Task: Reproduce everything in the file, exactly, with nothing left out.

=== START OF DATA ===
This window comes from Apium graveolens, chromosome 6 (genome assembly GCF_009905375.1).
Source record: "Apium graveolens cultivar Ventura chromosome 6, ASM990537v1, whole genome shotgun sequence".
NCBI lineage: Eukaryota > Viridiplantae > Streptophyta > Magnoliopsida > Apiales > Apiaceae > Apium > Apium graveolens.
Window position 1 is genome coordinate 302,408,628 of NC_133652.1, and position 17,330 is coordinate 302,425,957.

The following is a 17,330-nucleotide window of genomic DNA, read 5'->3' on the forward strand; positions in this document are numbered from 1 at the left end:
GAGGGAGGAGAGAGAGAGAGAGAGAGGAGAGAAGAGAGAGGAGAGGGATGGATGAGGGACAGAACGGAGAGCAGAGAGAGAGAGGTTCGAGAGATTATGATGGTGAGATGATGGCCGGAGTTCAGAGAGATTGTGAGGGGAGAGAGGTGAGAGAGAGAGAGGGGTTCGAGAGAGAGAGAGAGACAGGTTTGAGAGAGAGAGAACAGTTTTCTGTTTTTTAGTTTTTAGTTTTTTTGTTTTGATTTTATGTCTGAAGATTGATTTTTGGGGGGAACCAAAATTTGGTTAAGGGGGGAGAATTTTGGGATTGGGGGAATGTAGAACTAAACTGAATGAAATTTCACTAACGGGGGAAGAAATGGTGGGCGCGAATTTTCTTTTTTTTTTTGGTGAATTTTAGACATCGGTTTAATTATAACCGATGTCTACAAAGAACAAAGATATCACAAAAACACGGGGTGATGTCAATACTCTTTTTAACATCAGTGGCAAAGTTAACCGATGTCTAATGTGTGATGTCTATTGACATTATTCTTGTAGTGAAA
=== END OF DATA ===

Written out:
This window comes from Apium graveolens, chromosome 6 (genome assembly GCF_009905375.1).
Source record: "Apium graveolens cultivar Ventura chromosome 6, ASM990537v1, whole genome shotgun sequence".
NCBI lineage: Eukaryota > Viridiplantae > Streptophyta > Magnoliopsida > Apiales > Apiaceae > Apium > Apium graveolens.
Window position 1 is genome coordinate 302,408,628 of NC_133652.1, and position 17,330 is coordinate 302,425,957.

The following is a 17,330-nucleotide window of genomic DNA, read 5'->3' on the forward strand; positions in this document are numbered from 1 at the left end:
GAGGGAGGAGAGAGAGAGAGAGAGAGGAGAGAAGAGAGAGGAGAGGGATGGATGAGGGACAGAACGGAGAGCAGAGAGAGAGAGGTTCGAGAGATTATGATGGTGAGATGATGGCCGGAGTTCAGAGAGATTGTGAGGGGAGAGAGGTGAGAGAGAGAGAGGGGTTCGAGAGAGAGAGAGAGACAGGTTTGAGAGAGAGAGAACAGTTTTCTGTTTTTTAGTTTTTAGTTTTTTTGTTTTGATTTTATGTCTGAAGATTGATTTTTGGGGGGAACCAAAATTTGGTTAAGGGGGGAGAATTTTGGGATTGGGGGAATGTAGAACTAAACTGAATGAAATTTCACTAACGGGGGAAGAAATGGTGGGCGCGAATTTTCTTTTTTTTTTTGGTGAATTTTAGACATCGGTTTAATTATAACCGATGTCTACAAAGAACAAAGATATCACAAAAACACGGGGTGATGTCAATACTCTTTTTAACATCAGTGGCAAAGTTAACCGATGTCTAATGTGTGATGTCTATTGACATTATTCTTGTAGTGAAA